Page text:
At the South Pole, considered the coldest point on Earth, temperatures are rising fast.
So fast, in fact, that Kyle Clem and other climate researchers began to worry and wonder whether human-driven climate change was playing a bigger role than expected in Antarctica.
Temperature data shows that the desolate region has warmed at three times the global warming rate over the last three decades up through 2018, the South Pole's hottest year on record, the researchers report in a study published Monday in Nature Climate Change. Looking at data from 20 weather stations across Antarctica, the South Pole warming rate was seven times higher than the overall average for the continent.
"The South Pole seemed to be isolated from what was going on across the rest of the world," said Clem, who has focused his research at the Victoria University of Wellington in New Zealand on better understanding the Antarctic climate. "But all of the sudden, it ramps up with rapid warming, some of the strongest warming on the planet."
Clem and his colleagues wanted to explain why the icy continent began warming rapidly after a period of cooling during the 1970s and '80s: was it natural variability? Or was it part of the wider trend of global warming caused by human industrial activity?
The answer, they found, was both.
The South Pole warming is partly connected to naturally rising temperatures in the tropical western Pacific being propelled southward by cyclones in the icy waters of the Weddell Sea, off the Antarctic peninsula.
But that pattern, believed to be part of a multi-decade natural process, explained only some of the warming trend. The rest, the researchers said, was due to human-induced climate change.
"The end result is a massive warming," Clem said, though he acknowledged that it's difficult to determine exactly how much each factor played a part. With temperature records for the South Pole dating back only about 60 years, the region's climate is little understood.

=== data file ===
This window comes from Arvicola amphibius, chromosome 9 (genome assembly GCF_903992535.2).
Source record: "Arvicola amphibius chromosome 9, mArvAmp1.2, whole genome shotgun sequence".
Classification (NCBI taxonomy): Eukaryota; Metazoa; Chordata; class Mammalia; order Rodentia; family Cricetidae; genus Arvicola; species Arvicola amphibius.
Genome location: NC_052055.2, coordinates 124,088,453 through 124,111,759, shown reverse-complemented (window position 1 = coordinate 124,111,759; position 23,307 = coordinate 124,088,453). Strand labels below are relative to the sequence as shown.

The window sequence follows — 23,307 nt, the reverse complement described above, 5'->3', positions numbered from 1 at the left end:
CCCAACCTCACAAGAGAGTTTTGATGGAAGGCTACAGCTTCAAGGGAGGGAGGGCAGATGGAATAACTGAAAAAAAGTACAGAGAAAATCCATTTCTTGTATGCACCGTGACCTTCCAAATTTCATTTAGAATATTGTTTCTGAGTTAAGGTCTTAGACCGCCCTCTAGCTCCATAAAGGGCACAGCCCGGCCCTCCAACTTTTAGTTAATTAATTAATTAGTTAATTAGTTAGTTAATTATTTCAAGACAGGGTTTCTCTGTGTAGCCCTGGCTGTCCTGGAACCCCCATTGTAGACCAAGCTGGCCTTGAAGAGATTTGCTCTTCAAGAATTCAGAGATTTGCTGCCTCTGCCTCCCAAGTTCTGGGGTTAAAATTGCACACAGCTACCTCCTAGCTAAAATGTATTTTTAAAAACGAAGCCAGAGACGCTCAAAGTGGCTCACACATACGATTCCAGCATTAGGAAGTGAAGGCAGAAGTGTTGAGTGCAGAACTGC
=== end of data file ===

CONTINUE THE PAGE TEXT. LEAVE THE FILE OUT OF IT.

Scientists have known that Pacific weather systems can influence the western Antarctic and the Antarctic peninsula, where rising air and water temperatures already are causing ice to melt. Researchers are closely watching the continent amid concerns that ice loss will lead to higher sea levels worldwide.
What happens closer to the Antarctic coastlines has more influence on this ice melt. But this "significant" new finding that the southernmost point of the globe is also vulnerable to warming was a surprise for Alexandra Isern, head of Antarctic studies for the US National Science Foundation.
"An area of the planet that we felt was very isolated is actually not as isolated as we thought," Isern said.
Still, the South Pole is not yet in any danger of melting.
"These temperature changes are quite striking, but it's still pretty darn cold," said climatologist Julienne Stroeve, who is a professor in Manitoba, Canada, while working for the National Snow and Ice Data Center in Boulder, Colorado.
So far, temperature changes haven't been significant enough "to translate into any mass loss" in the ice at Antarctica's interior, she said.
Temperatures at the South Pole, which sits on an icy plateau a mile and a half above sea level, generally range between minus 50 and minus 20 degrees Celsius (minus 58 and minus 4 Fahrenheit). But the average temperature rose by 1.8 degree C for 30 years up to 2018, the study found. Globally, temperatures rose about 0.5 to 0.6 degree C during that time.
The new study shows that Antarctica is "waking up" to climate change, Stroeve warned. "That, to me, is alarming."
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